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Immunity for parents, Safe Haven for babies

The South Carolina Department of Social Services announced this month that earlier in April an infant born at Prisma Health Laurens County Hospital had been surrendered to Laurens County Sheriff Deputies and then to DSS under Daniel’s Law, the name for the state’s Safe Haven for Abandoned Babies Act.

DANIEL’S LAW — Officials with the South Carolina Department of Social Services hope that the image of a baby in the safe hands of an adult becomes associated with Daniel’s Law, which allows parents to relinquish a newborn baby up to 60 days without legal repercussion.

Daniel’s Law was established after a newborn baby boy was rescued by workers at a landfill in Allendale County, and nurses in the hospital which cared for the child named him Daniel. By June 2000, state legislators had passed the state’s Safe Haven Act to try and prevent the abandonment of newborn babies in the state.

In the case this month, the 8 pounds, 15 ounce Caucasian baby boy was born on April 9. He was safely surrendered at the Prisma Health Laurens County Hospital, DSS reported.. Laurens County Deputies contacted DSS, and Laurens County DSS personnel took custody of the child, who was immediately placed in foster care until a virtual permanency planning hearing is held on June 17 at 2 p.m.

DSS reported that anyone needing information on the hearing can contact the Laurens County DSS office at 864-833-0100.

This child in Laurens County is the second baby surrendered at a South Carolina hospital so far this year, said Connelly-Anne Ragley, Director of Communications and External Affairs for DSS. The first was surrendered in Anderson County in February.

While the agency has no significant evidence to determine the impact of Daniel’s Law on abuse and neglect rates, Ragley said the Safe Haven Abandonment Act, (State Statute 63-7-40) is important.

“The data we have goes back to 2009, and since that time 45 infants have been surrendered using the Safe Haven Abandoned Babies Act,” Raglan said.

“As a mother myself, I think it is the most selfless act to make sure the child is provided and cared for,” Ragley said. “It’s a monumental decision and for this mother in Laurens County to have the forethought to give her child up, knowing the chal- lenges she would face, I think the mother made a choice for the safety and well-being of that infant and should be commended.”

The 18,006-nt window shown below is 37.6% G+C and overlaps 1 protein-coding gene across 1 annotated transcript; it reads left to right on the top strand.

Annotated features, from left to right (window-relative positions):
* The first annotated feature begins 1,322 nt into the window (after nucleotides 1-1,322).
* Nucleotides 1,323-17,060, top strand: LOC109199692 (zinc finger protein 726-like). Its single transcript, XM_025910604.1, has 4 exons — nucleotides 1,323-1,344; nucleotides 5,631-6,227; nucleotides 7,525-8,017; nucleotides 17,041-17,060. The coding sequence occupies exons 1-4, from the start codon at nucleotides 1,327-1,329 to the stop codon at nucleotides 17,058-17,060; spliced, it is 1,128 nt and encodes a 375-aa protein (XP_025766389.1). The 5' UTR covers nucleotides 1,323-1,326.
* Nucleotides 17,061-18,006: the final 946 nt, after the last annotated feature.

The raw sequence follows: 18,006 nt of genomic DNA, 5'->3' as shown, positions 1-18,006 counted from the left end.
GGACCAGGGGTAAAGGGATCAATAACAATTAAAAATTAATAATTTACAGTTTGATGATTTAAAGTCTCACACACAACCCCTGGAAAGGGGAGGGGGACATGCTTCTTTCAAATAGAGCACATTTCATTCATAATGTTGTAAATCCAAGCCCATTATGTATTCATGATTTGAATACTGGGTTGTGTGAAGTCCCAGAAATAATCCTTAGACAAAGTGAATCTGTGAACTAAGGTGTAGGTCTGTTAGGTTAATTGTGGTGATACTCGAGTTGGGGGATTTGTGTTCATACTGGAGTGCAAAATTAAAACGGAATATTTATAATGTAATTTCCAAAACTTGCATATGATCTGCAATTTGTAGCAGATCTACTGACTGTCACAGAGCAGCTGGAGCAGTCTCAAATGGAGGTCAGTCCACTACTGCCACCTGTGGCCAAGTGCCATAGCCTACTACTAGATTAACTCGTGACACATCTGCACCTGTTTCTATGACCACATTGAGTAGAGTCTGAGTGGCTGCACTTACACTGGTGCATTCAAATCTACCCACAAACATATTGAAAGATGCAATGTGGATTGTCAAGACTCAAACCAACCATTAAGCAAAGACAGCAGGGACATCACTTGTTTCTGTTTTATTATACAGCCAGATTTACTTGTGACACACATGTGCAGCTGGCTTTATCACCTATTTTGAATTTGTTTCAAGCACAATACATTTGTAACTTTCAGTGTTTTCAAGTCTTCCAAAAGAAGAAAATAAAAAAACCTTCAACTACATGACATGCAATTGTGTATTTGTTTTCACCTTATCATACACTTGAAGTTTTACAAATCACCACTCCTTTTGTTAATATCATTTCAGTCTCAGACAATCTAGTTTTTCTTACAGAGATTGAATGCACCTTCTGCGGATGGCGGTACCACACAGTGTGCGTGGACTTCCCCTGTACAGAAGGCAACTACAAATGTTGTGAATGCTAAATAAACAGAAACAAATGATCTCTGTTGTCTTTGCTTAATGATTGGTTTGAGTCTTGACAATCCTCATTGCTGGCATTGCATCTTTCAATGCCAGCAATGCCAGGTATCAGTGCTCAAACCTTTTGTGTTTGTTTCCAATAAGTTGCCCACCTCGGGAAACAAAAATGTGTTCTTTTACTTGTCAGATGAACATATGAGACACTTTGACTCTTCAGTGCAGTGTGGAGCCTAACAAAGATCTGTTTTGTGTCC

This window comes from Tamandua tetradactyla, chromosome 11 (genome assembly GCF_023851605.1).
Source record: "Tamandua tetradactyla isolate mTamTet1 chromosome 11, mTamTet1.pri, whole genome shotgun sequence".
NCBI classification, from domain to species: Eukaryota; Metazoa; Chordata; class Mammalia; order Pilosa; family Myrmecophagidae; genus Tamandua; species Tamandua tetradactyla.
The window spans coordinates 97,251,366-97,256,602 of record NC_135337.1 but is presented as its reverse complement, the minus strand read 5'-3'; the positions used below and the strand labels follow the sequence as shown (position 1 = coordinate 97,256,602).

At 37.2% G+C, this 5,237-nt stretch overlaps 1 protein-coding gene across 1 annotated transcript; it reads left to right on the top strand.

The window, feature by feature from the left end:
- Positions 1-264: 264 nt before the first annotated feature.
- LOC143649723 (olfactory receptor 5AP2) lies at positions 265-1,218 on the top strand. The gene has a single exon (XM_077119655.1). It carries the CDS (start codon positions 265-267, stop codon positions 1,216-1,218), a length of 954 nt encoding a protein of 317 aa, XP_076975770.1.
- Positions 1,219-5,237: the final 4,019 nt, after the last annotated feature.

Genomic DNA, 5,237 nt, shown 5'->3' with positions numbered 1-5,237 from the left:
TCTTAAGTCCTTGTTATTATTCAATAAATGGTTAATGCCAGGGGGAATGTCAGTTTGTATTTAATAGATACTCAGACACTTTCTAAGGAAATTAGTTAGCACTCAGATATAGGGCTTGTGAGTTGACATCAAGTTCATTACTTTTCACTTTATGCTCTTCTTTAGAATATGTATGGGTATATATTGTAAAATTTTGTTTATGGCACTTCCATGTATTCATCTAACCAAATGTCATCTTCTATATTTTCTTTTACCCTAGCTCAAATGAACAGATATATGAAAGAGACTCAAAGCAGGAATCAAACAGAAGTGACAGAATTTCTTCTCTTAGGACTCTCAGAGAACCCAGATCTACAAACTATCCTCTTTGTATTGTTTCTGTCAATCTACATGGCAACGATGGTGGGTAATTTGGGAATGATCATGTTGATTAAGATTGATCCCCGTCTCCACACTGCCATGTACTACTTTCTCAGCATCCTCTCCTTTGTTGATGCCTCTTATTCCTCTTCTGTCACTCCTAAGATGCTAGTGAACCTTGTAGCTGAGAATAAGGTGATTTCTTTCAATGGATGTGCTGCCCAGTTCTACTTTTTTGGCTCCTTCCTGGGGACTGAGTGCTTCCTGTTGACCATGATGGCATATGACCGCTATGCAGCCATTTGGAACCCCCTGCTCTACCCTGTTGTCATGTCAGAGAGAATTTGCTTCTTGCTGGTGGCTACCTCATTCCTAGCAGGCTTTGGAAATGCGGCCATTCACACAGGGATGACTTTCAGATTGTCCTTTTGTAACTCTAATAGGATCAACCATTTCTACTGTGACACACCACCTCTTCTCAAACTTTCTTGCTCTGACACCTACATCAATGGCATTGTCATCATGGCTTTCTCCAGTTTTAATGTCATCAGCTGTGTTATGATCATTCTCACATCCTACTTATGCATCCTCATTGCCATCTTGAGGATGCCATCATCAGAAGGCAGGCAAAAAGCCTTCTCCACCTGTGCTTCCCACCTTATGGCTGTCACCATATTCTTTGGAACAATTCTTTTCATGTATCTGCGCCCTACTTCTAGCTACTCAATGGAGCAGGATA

Also crucial are those who pass on the information about Daniel’s Law to young women who may feel they are in a desperate situation. That typically is conveyed by the law enforcement agencies, the health care staff and by the faith communities, Ragley said. Those who are sharing this as a resource are assisting mothers who have to make tough decisions. The messages and information about Daniel’s Law are frequently shared on social media, through crisis preg- nancy centers, and the message is important because the cases of aban- donment are still too prevalent.

Greenville County had two such cases in recent years. In 2011, a new born boy was found in critical condition in a toilet of what was then the BI-LO Center following a circus performance. The child survived, and the mother was eventually discovered and sentenced to home- bound incarceration and therapy. In 2017, Ragley said another baby was found in a trash can of a Greenville restaurant and that infant had already died.

“That mother obviously did not make a good choice, so we rely on our partnering agencies to let mothers know there is an option,” Ragley said.

When the state first enacted Daniel’s Law, parents or a mother had 30 days in which to surrender her baby directly to designated authorities or caregivers and face no repercussions as long as the child had no injuries. Since that time the law was extended to give 60 days before relinquishing the baby, Ragley said. The person leaving the baby cannot be prosecuted and doesn’t have to reveal his or her identity, and it gives the babies a better chance for long-term protection.

“South Carolina is one of only about five states that gives that much time,” Ragley said. “North Dakota is one year, but most are within a five- day window, and many states give only 72 hours when the parents can give up the child, so we are very generous in that regard.”

For more information on Daniel’s Law, see the DSS website at haven-for-babies/, or go to and follow the menu bar to the right down to Safe Haven for Babies link.

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